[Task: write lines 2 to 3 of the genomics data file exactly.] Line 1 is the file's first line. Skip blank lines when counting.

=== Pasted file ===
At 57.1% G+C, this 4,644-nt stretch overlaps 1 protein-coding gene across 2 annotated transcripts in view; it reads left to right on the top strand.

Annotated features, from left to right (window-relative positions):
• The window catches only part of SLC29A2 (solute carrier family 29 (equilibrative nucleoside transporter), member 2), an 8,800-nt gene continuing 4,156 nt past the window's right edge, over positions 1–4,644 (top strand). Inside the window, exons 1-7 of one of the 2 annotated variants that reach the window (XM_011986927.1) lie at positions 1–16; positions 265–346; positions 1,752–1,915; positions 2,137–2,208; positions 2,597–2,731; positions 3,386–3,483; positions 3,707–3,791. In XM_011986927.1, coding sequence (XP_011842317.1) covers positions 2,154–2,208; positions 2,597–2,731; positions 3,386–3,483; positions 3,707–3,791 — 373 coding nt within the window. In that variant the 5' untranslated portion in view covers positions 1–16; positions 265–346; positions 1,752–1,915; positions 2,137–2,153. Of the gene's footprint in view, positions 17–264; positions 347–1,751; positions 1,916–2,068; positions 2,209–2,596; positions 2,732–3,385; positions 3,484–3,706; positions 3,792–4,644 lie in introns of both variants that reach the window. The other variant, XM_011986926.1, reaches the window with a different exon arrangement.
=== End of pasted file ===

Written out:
Annotated features, from left to right (window-relative positions):
• The window catches only part of SLC29A2 (solute carrier family 29 (equilibrative nucleoside transporter), member 2), an 8,800-nt gene continuing 4,156 nt past the window's right edge, over positions 1–4,644 (top strand). Inside the window, exons 1-7 of one of the 2 annotated variants that reach the window (XM_011986927.1) lie at positions 1–16; positions 265–346; positions 1,752–1,915; positions 2,137–2,208; positions 2,597–2,731; positions 3,386–3,483; positions 3,707–3,791. In XM_011986927.1, coding sequence (XP_011842317.1) covers positions 2,154–2,208; positions 2,597–2,731; positions 3,386–3,483; positions 3,707–3,791 — 373 coding nt within the window. In that variant the 5' untranslated portion in view covers positions 1–16; positions 265–346; positions 1,752–1,915; positions 2,137–2,153. Of the gene's footprint in view, positions 17–264; positions 347–1,751; positions 1,916–2,068; positions 2,209–2,596; positions 2,732–3,385; positions 3,484–3,706; positions 3,792–4,644 lie in introns of both variants that reach the window. The other variant, XM_011986926.1, reaches the window with a different exon arrangement.